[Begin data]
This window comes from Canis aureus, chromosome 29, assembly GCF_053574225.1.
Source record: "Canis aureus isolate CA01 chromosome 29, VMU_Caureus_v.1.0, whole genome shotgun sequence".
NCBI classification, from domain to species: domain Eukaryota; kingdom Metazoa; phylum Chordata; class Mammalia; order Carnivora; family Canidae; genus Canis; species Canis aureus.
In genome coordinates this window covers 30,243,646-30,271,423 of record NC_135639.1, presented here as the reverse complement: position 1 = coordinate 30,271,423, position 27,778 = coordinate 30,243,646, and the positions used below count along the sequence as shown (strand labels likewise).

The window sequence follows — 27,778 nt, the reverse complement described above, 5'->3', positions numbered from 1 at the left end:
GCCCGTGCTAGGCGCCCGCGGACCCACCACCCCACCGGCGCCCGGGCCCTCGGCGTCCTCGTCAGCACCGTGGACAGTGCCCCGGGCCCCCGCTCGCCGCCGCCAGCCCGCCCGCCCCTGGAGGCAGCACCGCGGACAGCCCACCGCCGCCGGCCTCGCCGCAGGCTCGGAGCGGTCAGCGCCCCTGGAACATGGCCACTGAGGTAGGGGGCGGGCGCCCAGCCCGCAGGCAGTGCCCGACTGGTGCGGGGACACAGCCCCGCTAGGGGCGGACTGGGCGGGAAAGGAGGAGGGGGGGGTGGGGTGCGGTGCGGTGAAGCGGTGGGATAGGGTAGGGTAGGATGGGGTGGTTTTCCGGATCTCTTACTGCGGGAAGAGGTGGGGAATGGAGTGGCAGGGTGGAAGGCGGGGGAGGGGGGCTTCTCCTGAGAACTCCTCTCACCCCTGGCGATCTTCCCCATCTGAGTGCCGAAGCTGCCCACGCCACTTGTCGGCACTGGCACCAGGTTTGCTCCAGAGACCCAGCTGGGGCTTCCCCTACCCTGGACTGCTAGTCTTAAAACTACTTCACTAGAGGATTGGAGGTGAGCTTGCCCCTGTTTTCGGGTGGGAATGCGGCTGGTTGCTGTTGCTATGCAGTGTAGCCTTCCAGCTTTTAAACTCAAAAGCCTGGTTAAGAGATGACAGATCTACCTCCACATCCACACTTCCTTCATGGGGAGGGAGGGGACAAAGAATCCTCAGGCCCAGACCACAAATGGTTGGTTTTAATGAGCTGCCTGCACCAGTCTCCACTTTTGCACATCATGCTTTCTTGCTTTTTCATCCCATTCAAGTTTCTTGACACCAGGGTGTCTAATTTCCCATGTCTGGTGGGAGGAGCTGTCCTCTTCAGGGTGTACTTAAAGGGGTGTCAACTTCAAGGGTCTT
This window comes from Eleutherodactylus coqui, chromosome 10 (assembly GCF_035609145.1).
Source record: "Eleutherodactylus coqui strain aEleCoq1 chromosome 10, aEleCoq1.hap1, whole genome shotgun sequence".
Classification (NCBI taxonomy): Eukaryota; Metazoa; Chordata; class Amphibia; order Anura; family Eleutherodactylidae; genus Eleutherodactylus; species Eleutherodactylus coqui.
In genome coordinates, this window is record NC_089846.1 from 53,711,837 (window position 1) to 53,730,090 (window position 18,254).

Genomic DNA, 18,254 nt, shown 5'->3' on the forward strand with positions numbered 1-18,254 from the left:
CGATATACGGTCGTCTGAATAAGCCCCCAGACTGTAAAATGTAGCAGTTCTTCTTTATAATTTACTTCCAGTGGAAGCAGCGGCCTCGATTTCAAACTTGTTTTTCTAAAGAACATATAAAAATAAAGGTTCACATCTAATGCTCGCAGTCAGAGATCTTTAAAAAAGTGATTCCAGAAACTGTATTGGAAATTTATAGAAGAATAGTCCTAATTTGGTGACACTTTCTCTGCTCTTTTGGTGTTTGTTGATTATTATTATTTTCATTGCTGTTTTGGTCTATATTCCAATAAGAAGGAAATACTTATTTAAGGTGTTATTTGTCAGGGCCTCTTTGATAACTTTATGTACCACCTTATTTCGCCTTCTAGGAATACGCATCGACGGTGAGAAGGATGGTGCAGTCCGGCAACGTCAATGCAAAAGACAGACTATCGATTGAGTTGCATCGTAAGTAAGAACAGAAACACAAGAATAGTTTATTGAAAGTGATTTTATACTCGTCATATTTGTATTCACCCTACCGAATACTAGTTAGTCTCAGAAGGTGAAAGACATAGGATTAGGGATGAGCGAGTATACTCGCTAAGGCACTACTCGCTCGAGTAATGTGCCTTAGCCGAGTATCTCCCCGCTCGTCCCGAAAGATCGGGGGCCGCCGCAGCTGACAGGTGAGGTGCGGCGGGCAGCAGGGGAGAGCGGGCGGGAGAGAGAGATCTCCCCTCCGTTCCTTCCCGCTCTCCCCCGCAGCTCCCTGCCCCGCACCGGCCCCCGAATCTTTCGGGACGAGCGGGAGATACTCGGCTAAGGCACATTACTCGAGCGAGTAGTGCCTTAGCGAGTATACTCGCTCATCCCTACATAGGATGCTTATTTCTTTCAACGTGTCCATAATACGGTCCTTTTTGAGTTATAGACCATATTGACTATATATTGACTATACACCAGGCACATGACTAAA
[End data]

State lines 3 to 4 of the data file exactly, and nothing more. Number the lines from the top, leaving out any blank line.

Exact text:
NCBI classification, from domain to species: domain Eukaryota; kingdom Metazoa; phylum Chordata; class Mammalia; order Carnivora; family Canidae; genus Canis; species Canis aureus.
In genome coordinates this window covers 30,243,646-30,271,423 of record NC_135639.1, presented here as the reverse complement: position 1 = coordinate 30,271,423, position 27,778 = coordinate 30,243,646, and the positions used below count along the sequence as shown (strand labels likewise).